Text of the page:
The Finnish embassy in Norway tries its best to follow the official line of Finnish foreign politics: the active neutrality. Up to a point, it has succeeded. As the staff consists of people from different sides of the political map, the conversations inside the embassy sometimes get heated: but when necessary, people put aside their differences and work together for the benefit of the fatherland.
Finland is a small country, but lots of bigger players are interested in its affairs – which might be both an opportunity and a huge threat. If the embassy plays its cards right, it can achieve something big, and help to keep Finland neutral and independent.
The older generation of the embassy mostly consists of experienced but disillusioned people, while many of the upcoming talents are young, hungry, and ready to work for their ideals and for a better world. 


  • Cultural Attaché B. Bäcker (F) –  As an absolute enthusiast about culture, B. Bäcker knows anyone who is anyone in that sphere. Formerly an active politician in the Finnish People’s Democratic League, she has had to reassess her values since witnessing the Prague Spring. She is known for sometimes misusing her power. As someone with dual nationality, both Finland and the DDR want something of her. (The character will be modified according to the player’s knowledge of German. No knowledge of German is necessary to play the character.)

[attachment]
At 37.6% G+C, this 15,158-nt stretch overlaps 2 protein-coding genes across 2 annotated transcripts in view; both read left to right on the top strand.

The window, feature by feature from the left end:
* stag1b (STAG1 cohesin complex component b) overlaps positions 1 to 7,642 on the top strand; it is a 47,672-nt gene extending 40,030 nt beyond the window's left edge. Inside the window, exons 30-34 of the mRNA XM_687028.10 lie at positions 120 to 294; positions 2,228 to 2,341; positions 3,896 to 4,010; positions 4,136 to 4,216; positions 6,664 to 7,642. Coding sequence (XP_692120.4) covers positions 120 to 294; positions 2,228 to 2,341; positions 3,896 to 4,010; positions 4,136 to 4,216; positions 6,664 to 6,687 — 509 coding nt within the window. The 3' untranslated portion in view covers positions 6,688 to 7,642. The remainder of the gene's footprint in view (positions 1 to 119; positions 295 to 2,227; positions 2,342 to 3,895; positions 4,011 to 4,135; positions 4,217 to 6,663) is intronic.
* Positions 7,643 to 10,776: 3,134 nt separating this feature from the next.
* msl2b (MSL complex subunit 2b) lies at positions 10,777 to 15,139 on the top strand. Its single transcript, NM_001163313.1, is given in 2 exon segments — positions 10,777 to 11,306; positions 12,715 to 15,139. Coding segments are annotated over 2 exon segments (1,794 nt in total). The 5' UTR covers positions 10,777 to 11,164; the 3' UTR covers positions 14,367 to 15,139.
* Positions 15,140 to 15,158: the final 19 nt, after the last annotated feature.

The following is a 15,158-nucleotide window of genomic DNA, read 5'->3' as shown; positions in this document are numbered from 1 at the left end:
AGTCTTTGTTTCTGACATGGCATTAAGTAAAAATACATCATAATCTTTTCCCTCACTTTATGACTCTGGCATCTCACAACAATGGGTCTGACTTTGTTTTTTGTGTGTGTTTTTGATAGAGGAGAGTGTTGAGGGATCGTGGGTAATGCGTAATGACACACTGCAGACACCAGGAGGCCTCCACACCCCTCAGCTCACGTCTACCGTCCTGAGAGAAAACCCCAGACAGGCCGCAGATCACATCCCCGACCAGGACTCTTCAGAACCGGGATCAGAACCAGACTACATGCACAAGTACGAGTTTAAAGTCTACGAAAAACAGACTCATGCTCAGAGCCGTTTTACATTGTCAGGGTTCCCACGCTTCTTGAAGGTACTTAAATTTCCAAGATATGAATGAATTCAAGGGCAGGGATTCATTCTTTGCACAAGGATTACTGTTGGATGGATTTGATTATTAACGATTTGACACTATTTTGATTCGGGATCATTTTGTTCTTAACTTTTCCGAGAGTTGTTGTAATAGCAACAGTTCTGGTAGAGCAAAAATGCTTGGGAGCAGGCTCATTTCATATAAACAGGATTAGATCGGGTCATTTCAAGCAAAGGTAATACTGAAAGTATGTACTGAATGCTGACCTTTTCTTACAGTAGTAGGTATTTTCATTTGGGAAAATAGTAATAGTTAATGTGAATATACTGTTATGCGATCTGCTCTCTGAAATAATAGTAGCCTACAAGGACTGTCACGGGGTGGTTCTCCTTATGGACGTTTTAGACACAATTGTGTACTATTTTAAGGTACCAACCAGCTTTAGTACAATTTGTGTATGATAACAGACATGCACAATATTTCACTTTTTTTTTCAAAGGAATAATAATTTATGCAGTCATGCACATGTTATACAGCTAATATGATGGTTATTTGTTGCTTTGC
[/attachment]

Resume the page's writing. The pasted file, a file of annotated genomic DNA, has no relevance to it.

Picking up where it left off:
• Deputy head of mission K. Kataja (F) – The Embassy’s Second-in-command might not be second for much longer. Well-connected and excellent at her job, diplomacy seems to come effortlessly to her. It is clear to everyone that soon she will be nominated to be an Ambassador, either in Norway or somewhere else. That is only the surface, though. Hard work is taking its toll, and behind the scenes she has gotten herself into an interesting situation both work-wise and in her private life.
  • Head of staff M. Mäkinen – Mäkinen mostly works behind the scenes to solve problems, mediate disputes, and deal with issues before they explode, as well as acting as a confidant and advisor to the Ambassador, and a sounding-board for ideas. Idealistic, smart, keen to seek adventure, and with a desire to feel important. Has big secrets which, if revealed, will get them kicked out of the embassy and straight into jail.